Donald Trump’s Cognitive Test Is Designed By A Lebanese-Canadian Neurologist

Donald Trump recently took his first medical examinations since he became President. He received a perfect score (30/30) on a test designed to “identify early cognitive decline,” according to sources.

The test, which is called Montreal Cognitive Assessment (MOCA), is developed by a Lebanese-Canadian neurologist named Ziad Nasreddine.

Born to a Lebanese Druze family, Nasreddine arrived in Canada with his widowed mother and sisters when he was fifteen years old to visit his uncle. Eventually, the Nasreddine family settled down in Canada due to the ravaging civil war in Lebanon.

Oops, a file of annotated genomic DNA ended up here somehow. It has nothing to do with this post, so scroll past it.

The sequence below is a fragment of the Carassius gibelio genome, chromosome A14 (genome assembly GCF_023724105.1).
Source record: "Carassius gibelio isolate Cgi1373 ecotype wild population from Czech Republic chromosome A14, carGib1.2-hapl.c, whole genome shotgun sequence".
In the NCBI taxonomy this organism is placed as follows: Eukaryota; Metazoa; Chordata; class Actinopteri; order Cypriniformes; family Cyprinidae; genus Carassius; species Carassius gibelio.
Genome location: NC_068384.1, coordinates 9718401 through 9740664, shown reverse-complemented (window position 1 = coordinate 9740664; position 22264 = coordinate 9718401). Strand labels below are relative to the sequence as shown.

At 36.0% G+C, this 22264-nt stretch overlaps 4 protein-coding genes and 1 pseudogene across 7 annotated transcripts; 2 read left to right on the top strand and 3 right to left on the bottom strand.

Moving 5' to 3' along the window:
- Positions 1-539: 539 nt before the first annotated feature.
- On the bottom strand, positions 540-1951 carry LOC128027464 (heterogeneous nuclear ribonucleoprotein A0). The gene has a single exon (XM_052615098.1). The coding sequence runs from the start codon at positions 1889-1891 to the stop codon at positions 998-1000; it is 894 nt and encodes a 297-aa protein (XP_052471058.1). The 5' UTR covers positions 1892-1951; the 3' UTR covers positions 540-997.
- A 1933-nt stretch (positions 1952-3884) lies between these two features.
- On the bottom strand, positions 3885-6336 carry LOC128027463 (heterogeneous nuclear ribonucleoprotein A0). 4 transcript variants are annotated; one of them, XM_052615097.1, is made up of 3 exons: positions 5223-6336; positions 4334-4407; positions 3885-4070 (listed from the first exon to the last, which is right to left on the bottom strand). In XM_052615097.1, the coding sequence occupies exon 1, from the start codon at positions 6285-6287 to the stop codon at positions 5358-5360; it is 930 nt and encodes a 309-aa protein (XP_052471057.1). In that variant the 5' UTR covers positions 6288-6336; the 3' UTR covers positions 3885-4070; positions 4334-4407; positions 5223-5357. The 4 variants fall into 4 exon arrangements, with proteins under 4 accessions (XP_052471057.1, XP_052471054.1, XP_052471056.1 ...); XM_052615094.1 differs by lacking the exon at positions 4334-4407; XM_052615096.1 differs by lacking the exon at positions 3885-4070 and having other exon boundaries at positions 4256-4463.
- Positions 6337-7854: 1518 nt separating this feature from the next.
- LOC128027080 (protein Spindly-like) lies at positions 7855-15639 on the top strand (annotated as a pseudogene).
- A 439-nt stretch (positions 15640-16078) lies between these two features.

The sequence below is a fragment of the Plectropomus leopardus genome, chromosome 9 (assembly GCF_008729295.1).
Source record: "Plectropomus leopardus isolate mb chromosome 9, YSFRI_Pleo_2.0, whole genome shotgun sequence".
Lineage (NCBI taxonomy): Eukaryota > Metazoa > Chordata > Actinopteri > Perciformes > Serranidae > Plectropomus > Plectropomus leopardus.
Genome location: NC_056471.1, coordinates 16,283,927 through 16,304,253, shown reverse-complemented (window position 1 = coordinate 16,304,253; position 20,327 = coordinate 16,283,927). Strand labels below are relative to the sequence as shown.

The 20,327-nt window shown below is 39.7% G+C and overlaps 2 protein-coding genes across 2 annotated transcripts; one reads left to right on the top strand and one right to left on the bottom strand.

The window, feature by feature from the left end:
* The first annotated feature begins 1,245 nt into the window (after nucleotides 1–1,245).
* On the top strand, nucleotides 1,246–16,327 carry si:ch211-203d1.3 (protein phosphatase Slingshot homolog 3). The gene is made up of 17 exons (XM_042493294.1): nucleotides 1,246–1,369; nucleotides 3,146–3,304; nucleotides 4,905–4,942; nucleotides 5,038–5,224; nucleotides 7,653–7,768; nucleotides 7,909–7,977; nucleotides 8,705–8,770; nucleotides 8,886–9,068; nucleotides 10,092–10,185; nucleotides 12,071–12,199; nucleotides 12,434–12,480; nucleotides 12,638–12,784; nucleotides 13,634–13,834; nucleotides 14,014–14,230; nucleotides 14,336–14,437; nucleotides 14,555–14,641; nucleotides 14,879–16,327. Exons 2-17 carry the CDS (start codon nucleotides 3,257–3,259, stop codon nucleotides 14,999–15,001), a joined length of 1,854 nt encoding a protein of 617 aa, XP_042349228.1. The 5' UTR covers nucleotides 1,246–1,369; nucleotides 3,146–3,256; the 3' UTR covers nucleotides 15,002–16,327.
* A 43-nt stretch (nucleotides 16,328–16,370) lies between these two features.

MOCA was used in 200 counties and translated into 60 languages. It evaluates an individual’s mental state by asking him or her to complete several tasks such as drawing a cube or naming animals.

The test is administered in approximately ten minutes and features the following exercises:

  • Visuospatial abilities
  • Naming
  • Memory
  • Attention
  • Language
  • Abstraction
  • Delayed recall
  • Orientation

The cognitive screening does not evaluate personality traits or psychological issues. Nasreddine told The Star that he is thrilled that the Presidential physician Dr. Ronny Jackson chose his test.

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